Just as we’ve all got to grips with the meaning of Hygge, a bunch of other lifestyle concepts pop up. But before you sigh and move on, these are all quite compelling and better still, really easy to buy into. With a cold spell forecast here in the U.K. it seems a good time to make a cuppa, grab a cosy throw and take a closer look at what these trends mean.
Lagom is Hygge’s younger, cooler Scandinavian relative and translates as 'just the right amount'.
‘Lagom' is thought to relate to being frugal, fair and creating balance.
Elliot Stocks co-editor of magazine ‘Lagom’ (and he should know, right?) describes it like this: “'hygge' is a momentary state of bliss while 'lagom' is a way of living.
'I think hygge captures a moment in time, whether that be a short break in the day or something you try and work into your life every day.
'Lagom is an overarching concept behind your life in general. Rather than fitting a bit of lagom into your day, it's more about your approach to your life as a whole,'”
We subscribe to this by only buying what we really love. The love it or leave it approach means we don’t buy just for the sake of it and end up really cherishing our purchases, whether it be an item of clothing or a new piece for the home. We apply this to the shop as well by not buying huge amounts of any one thing. It keeps the shop fresh and the items that little bit more exclusive.
Còsagach is the Scottish lifestyle concept that embodies the feeling of being snug, sheltered and warm. Definitely not something we’ll want to confine to Scotland this week!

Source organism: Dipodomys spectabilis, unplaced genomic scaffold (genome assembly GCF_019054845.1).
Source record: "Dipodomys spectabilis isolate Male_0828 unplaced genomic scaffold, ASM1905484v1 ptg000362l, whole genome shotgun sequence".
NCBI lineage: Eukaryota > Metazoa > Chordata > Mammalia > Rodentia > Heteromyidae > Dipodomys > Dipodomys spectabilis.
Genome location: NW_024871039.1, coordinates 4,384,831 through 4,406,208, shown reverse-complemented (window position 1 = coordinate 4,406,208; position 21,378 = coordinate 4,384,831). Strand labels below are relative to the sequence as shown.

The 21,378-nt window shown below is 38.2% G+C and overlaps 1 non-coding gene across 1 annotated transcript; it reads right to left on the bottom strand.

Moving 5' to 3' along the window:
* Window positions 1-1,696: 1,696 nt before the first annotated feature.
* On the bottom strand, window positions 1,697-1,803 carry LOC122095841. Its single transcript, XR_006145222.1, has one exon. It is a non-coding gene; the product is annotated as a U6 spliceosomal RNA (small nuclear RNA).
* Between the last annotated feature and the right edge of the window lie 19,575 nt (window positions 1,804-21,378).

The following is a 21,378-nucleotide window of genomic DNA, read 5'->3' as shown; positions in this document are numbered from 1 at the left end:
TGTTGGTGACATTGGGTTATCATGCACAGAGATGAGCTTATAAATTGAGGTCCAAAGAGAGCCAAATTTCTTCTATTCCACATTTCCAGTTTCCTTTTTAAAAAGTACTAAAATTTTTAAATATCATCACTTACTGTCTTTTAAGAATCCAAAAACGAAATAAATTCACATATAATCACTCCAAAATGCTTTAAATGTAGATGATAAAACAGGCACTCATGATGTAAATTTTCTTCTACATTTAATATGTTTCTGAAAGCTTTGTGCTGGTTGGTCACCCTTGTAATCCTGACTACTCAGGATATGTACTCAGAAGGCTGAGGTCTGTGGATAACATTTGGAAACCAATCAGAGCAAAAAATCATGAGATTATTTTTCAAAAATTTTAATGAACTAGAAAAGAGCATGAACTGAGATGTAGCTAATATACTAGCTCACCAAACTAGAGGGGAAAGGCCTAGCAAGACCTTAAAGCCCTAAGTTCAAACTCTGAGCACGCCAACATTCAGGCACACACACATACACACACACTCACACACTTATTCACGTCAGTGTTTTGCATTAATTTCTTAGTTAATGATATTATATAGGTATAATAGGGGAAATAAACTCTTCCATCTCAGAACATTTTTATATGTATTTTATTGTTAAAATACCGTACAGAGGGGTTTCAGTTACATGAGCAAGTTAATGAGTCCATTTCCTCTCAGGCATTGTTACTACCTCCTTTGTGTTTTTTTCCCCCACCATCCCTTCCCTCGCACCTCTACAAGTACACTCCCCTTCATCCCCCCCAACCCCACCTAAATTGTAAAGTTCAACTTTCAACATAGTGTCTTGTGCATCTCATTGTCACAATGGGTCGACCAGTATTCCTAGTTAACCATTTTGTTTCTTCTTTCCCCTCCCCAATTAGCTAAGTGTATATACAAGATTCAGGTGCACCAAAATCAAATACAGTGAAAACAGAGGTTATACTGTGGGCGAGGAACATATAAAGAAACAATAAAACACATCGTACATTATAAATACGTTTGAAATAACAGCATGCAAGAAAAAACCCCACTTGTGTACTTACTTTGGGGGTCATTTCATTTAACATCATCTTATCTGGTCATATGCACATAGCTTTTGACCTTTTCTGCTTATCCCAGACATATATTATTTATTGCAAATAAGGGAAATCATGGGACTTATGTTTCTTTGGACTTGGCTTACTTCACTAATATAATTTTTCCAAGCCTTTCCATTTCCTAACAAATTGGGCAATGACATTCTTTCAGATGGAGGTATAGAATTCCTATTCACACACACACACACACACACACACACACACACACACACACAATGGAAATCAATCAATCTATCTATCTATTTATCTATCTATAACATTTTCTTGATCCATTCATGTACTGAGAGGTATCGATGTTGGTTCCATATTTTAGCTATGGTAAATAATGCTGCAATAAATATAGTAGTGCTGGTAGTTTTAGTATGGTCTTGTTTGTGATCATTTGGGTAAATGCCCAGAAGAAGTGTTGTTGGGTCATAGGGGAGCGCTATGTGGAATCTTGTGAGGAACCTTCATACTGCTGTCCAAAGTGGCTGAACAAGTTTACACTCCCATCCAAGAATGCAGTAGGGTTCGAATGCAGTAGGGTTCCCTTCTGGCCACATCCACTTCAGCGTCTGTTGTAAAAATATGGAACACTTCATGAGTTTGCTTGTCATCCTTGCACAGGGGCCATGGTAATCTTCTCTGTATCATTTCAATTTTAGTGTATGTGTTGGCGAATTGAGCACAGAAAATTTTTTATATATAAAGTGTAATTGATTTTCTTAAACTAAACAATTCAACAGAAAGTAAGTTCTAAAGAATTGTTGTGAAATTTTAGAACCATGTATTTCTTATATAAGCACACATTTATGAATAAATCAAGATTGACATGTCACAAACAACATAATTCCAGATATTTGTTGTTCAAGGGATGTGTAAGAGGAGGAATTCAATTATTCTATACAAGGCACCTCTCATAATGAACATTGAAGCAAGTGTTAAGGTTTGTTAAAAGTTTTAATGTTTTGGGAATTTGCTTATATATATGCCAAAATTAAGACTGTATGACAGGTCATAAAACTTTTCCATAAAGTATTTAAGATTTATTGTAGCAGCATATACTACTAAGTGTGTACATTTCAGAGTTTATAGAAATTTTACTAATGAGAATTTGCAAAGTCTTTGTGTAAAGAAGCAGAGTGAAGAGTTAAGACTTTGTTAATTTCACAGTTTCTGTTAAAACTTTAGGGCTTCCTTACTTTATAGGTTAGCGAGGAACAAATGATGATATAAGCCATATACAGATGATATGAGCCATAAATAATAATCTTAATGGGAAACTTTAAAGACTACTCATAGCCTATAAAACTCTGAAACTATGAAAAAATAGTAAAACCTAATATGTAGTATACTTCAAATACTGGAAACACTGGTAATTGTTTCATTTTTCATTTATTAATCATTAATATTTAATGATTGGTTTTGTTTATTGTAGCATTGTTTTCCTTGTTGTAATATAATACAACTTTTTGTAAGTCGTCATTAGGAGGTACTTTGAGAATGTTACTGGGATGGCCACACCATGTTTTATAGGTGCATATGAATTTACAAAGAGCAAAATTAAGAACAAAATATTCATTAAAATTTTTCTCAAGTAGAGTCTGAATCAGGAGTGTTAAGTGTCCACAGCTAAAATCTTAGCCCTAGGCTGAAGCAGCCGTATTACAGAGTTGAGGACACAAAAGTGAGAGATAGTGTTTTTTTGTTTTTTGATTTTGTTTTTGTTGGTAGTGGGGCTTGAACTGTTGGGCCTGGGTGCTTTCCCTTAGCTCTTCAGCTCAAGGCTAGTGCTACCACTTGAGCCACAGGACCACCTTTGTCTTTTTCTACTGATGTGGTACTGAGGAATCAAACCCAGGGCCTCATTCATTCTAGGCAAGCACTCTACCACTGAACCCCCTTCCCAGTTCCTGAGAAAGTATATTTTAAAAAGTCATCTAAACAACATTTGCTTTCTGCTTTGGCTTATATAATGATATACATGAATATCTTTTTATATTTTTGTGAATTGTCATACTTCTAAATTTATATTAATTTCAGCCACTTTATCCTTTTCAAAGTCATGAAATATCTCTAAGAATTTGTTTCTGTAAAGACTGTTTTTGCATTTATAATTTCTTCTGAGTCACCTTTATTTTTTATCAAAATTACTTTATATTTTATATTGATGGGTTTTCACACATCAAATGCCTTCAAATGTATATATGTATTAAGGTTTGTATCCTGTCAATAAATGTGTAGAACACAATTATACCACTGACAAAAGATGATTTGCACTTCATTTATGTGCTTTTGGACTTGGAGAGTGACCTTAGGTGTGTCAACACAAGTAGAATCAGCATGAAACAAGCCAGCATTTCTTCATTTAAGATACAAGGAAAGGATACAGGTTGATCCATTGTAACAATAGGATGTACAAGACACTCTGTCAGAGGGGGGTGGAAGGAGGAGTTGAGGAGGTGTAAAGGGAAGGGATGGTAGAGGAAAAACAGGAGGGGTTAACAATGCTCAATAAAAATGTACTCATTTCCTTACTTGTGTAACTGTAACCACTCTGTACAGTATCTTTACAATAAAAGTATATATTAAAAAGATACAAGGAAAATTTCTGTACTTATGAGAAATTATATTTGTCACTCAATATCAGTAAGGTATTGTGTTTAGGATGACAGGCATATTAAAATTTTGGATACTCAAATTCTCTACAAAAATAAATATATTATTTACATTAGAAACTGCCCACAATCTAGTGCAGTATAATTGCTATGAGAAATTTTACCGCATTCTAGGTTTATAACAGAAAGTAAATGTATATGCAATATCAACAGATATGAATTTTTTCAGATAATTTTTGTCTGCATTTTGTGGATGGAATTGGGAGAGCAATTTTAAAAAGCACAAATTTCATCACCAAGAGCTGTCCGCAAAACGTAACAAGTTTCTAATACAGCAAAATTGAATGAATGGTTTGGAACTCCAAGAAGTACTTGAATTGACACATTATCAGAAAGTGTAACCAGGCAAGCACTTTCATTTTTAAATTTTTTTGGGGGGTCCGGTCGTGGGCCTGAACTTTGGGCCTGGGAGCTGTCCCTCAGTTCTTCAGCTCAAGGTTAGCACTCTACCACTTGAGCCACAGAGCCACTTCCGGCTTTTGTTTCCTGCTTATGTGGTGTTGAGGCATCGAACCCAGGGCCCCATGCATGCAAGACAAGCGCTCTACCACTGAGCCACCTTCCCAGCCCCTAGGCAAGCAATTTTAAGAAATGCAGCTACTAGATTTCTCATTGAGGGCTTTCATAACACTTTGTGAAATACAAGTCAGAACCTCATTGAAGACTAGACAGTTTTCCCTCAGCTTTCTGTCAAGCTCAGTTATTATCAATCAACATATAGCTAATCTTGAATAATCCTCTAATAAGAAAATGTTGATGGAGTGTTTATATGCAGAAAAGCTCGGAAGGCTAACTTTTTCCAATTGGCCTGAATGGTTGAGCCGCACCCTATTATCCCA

You can bring a little Còsagach into your life with these easy steps:
Enjoy everyday indulgences by adding cosy accessories to your home - candles, throws and sheepskins are perfect.
Make time for some home cooking using nourishing ingredients to create simple, comfort foods.
Wrap up and get outside - it makes coming back in feel even more còsegach!
Aim for a restful night sleep: a cool room with a warm bed, lamps, books and no gadgets!
Wabi-sabi is the Japanese philosophy of finding beauty in imperfection.
Many natural materials and artisan, handmade products fit the wabi-sabi principles by their very nature. Think irregularly shaped ceramics, crinkled linens and handmade basketware which have a uniqueness of their own. Tactile, quirky, wonky - we’ve never quite managed to find the right words to describe the inherent appeal of these types of items, but now we know it is wabi-sabi.
And that’s it. Don’t you agree these concepts hit the spot for the times in which we live: cosy, balanced and imperfect sound just right to us.
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